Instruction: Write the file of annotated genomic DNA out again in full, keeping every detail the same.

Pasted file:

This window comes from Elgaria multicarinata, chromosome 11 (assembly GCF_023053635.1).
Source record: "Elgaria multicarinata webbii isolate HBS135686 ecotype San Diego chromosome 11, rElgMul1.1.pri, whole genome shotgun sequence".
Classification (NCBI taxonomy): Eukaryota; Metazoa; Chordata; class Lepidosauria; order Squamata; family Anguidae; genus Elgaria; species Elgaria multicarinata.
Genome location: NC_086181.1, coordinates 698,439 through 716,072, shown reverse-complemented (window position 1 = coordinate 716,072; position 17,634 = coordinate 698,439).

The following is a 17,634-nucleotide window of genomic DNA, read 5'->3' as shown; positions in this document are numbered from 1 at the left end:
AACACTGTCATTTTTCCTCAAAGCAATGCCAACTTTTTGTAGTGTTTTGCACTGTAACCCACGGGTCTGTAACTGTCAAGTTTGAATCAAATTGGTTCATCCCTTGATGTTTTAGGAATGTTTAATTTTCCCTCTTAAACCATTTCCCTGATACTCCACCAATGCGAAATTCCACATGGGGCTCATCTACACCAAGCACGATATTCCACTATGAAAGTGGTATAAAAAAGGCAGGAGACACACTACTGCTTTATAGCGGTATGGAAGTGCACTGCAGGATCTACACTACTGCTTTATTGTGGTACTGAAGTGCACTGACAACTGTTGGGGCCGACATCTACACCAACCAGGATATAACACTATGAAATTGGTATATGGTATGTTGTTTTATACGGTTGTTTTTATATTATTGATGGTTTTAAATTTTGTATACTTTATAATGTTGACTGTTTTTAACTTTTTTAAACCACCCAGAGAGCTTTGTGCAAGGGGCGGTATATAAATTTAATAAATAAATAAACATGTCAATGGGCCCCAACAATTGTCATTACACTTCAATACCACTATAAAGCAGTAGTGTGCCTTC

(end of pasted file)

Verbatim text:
This window comes from Elgaria multicarinata, chromosome 11 (assembly GCF_023053635.1).
Source record: "Elgaria multicarinata webbii isolate HBS135686 ecotype San Diego chromosome 11, rElgMul1.1.pri, whole genome shotgun sequence".
Classification (NCBI taxonomy): Eukaryota; Metazoa; Chordata; class Lepidosauria; order Squamata; family Anguidae; genus Elgaria; species Elgaria multicarinata.
Genome location: NC_086181.1, coordinates 698,439 through 716,072, shown reverse-complemented (window position 1 = coordinate 716,072; position 17,634 = coordinate 698,439).

The following is a 17,634-nucleotide window of genomic DNA, read 5'->3' as shown; positions in this document are numbered from 1 at the left end:
AACACTGTCATTTTTCCTCAAAGCAATGCCAACTTTTTGTAGTGTTTTGCACTGTAACCCACGGGTCTGTAACTGTCAAGTTTGAATCAAATTGGTTCATCCCTTGATGTTTTAGGAATGTTTAATTTTCCCTCTTAAACCATTTCCCTGATACTCCACCAATGCGAAATTCCACATGGGGCTCATCTACACCAAGCACGATATTCCACTATGAAAGTGGTATAAAAAAGGCAGGAGACACACTACTGCTTTATAGCGGTATGGAAGTGCACTGCAGGATCTACACTACTGCTTTATTGTGGTACTGAAGTGCACTGACAACTGTTGGGGCCGACATCTACACCAACCAGGATATAACACTATGAAATTGGTATATGGTATGTTGTTTTATACGGTTGTTTTTATATTATTGATGGTTTTAAATTTTGTATACTTTATAATGTTGACTGTTTTTAACTTTTTTAAACCACCCAGAGAGCTTTGTGCAAGGGGCGGTATATAAATTTAATAAATAAATAAACATGTCAATGGGCCCCAACAATTGTCATTACACTTCAATACCACTATAAAGCAGTAGTGTGCCTTC